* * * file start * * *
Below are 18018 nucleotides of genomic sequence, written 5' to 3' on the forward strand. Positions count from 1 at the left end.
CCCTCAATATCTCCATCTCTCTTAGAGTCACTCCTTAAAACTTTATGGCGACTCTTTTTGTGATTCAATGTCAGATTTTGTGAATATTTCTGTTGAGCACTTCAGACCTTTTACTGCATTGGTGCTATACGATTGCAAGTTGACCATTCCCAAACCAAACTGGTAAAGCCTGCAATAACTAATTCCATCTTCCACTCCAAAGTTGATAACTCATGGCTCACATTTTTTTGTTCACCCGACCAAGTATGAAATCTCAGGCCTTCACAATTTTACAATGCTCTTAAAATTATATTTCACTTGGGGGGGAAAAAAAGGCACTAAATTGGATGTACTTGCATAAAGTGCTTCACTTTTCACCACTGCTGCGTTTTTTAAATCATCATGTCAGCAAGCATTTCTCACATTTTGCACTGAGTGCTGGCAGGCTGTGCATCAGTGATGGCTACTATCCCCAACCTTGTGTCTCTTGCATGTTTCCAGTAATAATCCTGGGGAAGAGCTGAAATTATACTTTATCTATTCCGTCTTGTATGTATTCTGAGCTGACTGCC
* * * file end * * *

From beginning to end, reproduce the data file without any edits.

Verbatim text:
Below are 18018 nucleotides of genomic sequence, written 5' to 3' on the forward strand. Positions count from 1 at the left end.
CCCTCAATATCTCCATCTCTCTTAGAGTCACTCCTTAAAACTTTATGGCGACTCTTTTTGTGATTCAATGTCAGATTTTGTGAATATTTCTGTTGAGCACTTCAGACCTTTTACTGCATTGGTGCTATACGATTGCAAGTTGACCATTCCCAAACCAAACTGGTAAAGCCTGCAATAACTAATTCCATCTTCCACTCCAAAGTTGATAACTCATGGCTCACATTTTTTTGTTCACCCGACCAAGTATGAAATCTCAGGCCTTCACAATTTTACAATGCTCTTAAAATTATATTTCACTTGGGGGGGAAAAAAAGGCACTAAATTGGATGTACTTGCATAAAGTGCTTCACTTTTCACCACTGCTGCGTTTTTTAAATCATCATGTCAGCAAGCATTTCTCACATTTTGCACTGAGTGCTGGCAGGCTGTGCATCAGTGATGGCTACTATCCCCAACCTTGTGTCTCTTGCATGTTTCCAGTAATAATCCTGGGGAAGAGCTGAAATTATACTTTATCTATTCCGTCTTGTATGTATTCTGAGCTGACTGCC